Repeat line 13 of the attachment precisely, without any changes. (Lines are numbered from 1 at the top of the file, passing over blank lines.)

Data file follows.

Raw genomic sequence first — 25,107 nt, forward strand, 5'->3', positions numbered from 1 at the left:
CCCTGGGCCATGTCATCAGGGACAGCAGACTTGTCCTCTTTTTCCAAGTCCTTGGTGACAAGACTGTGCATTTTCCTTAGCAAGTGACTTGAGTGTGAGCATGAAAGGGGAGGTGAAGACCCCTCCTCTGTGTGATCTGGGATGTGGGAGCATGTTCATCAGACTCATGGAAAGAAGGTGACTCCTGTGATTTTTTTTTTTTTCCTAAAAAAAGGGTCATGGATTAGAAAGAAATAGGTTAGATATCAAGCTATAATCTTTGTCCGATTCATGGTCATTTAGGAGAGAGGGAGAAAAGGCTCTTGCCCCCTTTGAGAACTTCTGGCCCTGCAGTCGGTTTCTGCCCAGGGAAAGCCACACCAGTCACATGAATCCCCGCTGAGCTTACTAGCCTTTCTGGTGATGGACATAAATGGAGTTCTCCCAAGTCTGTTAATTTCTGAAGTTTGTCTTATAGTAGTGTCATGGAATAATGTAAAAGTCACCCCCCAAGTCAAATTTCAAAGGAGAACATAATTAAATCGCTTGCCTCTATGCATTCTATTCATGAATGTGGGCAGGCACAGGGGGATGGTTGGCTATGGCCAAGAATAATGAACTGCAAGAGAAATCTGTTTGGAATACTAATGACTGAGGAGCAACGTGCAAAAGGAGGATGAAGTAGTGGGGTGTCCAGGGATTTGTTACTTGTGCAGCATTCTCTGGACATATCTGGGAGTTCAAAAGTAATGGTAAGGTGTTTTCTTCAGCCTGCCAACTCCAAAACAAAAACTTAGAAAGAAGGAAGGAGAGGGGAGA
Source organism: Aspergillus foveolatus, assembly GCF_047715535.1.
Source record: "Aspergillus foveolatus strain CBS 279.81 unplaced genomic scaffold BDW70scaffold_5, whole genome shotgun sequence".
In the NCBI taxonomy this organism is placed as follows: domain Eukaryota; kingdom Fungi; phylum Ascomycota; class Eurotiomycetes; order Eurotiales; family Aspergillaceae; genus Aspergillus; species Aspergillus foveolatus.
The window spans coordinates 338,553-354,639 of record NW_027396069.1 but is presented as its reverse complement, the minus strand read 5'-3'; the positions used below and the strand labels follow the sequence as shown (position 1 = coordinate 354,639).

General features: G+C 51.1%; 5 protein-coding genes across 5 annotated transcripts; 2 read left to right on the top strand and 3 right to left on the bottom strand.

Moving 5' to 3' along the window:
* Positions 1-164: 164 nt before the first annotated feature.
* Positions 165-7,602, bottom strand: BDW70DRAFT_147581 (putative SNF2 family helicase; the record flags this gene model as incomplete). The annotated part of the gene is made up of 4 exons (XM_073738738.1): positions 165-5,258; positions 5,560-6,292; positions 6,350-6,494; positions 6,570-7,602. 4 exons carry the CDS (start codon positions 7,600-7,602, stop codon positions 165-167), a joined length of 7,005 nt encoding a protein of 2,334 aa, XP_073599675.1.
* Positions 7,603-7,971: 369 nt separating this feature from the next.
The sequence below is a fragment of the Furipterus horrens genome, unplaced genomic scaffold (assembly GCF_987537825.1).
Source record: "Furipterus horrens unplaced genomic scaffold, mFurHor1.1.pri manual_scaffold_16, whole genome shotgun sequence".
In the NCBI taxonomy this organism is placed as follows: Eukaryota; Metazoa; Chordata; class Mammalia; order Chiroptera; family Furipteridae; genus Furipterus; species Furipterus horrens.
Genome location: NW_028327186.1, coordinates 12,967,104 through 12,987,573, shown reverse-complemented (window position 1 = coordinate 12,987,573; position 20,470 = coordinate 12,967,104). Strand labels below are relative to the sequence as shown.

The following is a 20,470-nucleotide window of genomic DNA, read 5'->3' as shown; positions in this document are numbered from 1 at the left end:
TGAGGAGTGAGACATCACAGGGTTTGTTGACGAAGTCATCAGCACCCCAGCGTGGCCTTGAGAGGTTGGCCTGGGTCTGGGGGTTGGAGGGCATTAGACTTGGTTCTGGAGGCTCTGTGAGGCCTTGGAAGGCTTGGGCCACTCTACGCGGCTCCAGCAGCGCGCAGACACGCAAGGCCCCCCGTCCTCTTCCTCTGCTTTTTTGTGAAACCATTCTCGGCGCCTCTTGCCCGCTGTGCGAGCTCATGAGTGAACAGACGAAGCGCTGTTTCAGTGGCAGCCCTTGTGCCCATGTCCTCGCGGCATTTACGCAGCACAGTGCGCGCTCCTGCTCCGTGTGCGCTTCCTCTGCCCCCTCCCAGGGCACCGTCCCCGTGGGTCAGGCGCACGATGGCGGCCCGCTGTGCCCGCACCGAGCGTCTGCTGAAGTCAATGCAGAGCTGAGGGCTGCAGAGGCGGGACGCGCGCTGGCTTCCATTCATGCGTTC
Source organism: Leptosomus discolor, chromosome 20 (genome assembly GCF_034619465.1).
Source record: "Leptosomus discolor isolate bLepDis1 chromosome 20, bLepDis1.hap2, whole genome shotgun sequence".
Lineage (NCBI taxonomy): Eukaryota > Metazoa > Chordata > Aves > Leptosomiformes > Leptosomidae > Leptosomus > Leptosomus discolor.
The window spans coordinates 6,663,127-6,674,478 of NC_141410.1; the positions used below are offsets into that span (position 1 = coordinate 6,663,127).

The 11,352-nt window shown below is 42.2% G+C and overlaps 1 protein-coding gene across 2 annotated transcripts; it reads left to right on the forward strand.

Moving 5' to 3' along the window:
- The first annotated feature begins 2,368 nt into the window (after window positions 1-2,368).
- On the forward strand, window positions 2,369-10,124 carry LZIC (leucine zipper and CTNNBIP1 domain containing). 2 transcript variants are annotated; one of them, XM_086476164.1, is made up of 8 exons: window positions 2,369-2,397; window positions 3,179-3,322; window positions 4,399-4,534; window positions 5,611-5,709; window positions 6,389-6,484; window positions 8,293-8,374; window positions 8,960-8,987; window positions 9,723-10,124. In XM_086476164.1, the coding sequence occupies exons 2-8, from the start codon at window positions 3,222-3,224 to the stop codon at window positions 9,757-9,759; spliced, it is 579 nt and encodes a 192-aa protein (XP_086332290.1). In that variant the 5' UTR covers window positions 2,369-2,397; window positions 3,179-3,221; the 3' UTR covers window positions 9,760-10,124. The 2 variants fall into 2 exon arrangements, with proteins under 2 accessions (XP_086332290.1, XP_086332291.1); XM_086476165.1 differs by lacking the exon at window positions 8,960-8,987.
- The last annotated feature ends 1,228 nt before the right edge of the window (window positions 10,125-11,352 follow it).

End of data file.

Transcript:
Source record: "Furipterus horrens unplaced genomic scaffold, mFurHor1.1.pri manual_scaffold_16, whole genome shotgun sequence".